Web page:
Former cafe being transformed into apartments

  • (Lorrie Ross • Clay County Progress) Henry Brenner has had the former Yellow Jacket Café building for sale. Brenner requested a variance to convert the building into four apartments. There is currently one large apartment  downstairs. It will be made into two smaller ones and the upstairs will become two apartments.
    (Lorrie Ross • Clay County Progress) Henry Brenner has had the former Yellow Jacket Café building for sale. Brenner requested a variance to convert the building into four apartments. There is currently one large apartment downstairs. It will be made into two smaller ones and the upstairs will become two apartments.
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The former Yellow Jacket Café’s days of being a restaurant are likely over because the building will soon be home to four apartments. Hayesville’s Board of Adjustment granted a variance and a special use permit to building owner Henry Brenner during their regular meeting on Thursday, Nov. 14.

The building, located on the North Carolina Highway 69 roundabout near downtown, currently has one large apartment downstairs with restaurant space upstairs.

Board Chairwoman Sara Smith read the information. “Application #BOA4092. Brenner is applying for a special use, multi-family conversion of the former Yellow Jacket Café. The site consists of two parcels — a 1.12 acre parcel for the building and a .25 acre contiguous parcel for parking,” Smith read. “The proposal is to convert 2,400 square feet of open commercial area into four 600 square foot apartments.”

Smith said the variance is requested to eliminate the 50 feet of setback required. The street setback area for the existing building was lost when the Department of Transportation built the roundabout several years ago.

Brenner was sworn in and explained the reason for his application. He has decided not to rent to restaurateurs again and has attempted to sell the building for several years. In the meantime, the downstairs apartment has been consistently rented and he frequently receives inquiries about the apartment. He was told of the need for residential rentals and decided to convert the building into four long-term rental apartments.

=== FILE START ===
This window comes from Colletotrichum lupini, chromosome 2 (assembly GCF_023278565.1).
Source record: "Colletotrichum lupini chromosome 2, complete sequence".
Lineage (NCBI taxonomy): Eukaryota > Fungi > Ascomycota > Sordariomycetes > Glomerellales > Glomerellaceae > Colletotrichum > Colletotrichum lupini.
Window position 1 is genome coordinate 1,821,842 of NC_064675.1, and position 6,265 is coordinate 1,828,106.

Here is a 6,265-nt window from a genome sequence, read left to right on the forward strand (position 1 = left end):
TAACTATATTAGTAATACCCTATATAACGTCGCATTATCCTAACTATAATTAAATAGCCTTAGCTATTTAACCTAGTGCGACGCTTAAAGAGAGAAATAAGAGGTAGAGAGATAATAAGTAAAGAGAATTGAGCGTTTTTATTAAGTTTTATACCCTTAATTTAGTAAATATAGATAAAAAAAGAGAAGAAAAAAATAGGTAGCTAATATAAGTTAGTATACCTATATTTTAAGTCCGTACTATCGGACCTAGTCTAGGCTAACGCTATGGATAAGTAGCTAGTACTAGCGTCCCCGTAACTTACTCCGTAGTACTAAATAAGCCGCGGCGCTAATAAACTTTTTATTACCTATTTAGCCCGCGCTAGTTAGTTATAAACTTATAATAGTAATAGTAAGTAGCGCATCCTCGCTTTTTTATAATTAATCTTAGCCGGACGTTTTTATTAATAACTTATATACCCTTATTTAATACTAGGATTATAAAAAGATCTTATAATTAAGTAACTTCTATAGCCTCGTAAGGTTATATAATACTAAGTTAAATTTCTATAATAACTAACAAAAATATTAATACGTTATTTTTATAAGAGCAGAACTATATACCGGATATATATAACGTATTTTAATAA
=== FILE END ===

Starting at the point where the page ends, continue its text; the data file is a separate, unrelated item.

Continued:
Zoning director George Schaaf told the group letters had been sent to the nine contiguous neighbors. The zoning signs had been in place for the required amount of time with copies of the notice on the sign. “You cannot do anything if it is non-conforming so that has to be decided first,” Schaaf explained. “Mr. Brenner cannot do anything with the building other than having a restaurant the way it is now.”

Board member John Mazza asked if these types of variances may be done preemptively so the buildings impacted by road improvements would not all have to ask for a variance. Schaaf said the ordinance was written to prevent a big box store from being built.

Schaaf said the current zoning does allow multi-family residence and EMS confirmed they will have easy access to the building. There is also satisfactory ingress and egress for pedestrians and vehicles, along with suitable parking. Brenner will ensure all lighting is downcast, as required.

Board member Sandy Zimmerman said Small Town Main Street programs encourage having housing options in town or close to downtown.

The Hayesville Board of Adjustment voted unanimously to approve the variance. They also approved the special use permit for the apartments. He will probably start construction soon. Eventually, Brenner may build another rental property on the adjacent property, if allowed, but the site would have to be analyzed for appropriate space allotments.

The next Hayesville Board of Adjustment Meeting will be Thursday, Dec. 12.